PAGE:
}
  100% {
    background-position: 0% 50%;
  }
}

This is a great example that we can use as the foundation for the generated animation.

A React component to describe an animated gradient

We can break out a few possible configurable options for the generator:

  • An array of gradient colors
  • The angle of the gradient
  • The speed of the animation

To put in context, we want to provide these settings as data throughout our little app using a higher-order component, context/SettingsContext.js, along with some defaults.

import React, { useState, createContext } from "react"

const SettingsContext = createContext({ colorSelection: [] })

const SettingsProvider = ({ children }) => {
  const [colorSelection, setColorSelection] = useState([
    "deepskyblue",
    "darkviolet",
    "blue",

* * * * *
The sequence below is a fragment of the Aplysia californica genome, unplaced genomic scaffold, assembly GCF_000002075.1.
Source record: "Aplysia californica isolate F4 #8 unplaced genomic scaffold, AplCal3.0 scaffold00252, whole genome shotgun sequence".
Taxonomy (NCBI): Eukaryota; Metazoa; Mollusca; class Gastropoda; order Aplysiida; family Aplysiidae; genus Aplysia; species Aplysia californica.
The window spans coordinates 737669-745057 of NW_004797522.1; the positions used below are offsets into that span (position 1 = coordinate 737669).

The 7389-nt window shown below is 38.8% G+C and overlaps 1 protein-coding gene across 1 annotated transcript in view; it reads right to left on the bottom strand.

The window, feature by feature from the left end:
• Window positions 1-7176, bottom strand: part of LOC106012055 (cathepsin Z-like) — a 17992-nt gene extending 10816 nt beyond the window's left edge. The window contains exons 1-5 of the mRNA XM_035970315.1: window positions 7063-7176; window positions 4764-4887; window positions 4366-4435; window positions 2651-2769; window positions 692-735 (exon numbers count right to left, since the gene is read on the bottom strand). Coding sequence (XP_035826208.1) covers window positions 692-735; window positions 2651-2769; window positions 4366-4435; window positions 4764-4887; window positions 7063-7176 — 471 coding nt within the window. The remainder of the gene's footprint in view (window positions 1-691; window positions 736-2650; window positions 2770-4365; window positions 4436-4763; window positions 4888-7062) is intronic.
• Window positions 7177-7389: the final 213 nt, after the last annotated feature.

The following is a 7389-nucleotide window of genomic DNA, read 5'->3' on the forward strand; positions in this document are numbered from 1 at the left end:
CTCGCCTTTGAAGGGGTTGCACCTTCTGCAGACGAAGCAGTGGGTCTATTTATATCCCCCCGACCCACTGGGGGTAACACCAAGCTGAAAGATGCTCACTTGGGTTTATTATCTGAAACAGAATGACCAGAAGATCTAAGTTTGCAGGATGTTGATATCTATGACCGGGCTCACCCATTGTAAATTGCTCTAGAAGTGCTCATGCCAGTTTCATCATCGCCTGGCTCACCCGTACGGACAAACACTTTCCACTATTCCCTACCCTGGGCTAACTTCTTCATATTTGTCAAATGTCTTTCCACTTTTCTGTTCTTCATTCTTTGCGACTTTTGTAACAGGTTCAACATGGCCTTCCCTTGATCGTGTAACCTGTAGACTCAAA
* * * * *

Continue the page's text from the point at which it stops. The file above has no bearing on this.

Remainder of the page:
])
  const [angle, setAngle] = useState(300)
  const [speed, setSpeed] = useState(5)
  
  return (
    <SettingsContext.Provider
      value={{
        colorSelection,
        setColorSelection,
        angle,
        setAngle,
        speed,
        setSpeed,
      }}
    >
      {children}
    </SettingsContext.Provider>
  )
}

export { SettingsContext, SettingsProvider }

For our generator’s components, we want to create:

  • a control components to adjust these settings,
  • a visual display component for generated animated gradient, and
  • a component for the CSS code output.

Let’s start with a Controls component that contains the various inputs we used to adjust the settings.

import Colors from "./Colors"

const Controls = (props) => (
  <>
    <Colors />
  </>
)

export default Controls

We can add our SettingsProvider and Controls components to pages/index.js:

import Head from "next/head"
import Image from "next/image"
import { SettingsProvider } from "../context/SettingsContext"
import Controls from "../components/Controls"
import Output from "../components/Output"

export default function Home() {
  return (
    <>
      <Head>
        ...
      </Head>

      <SettingsProvider>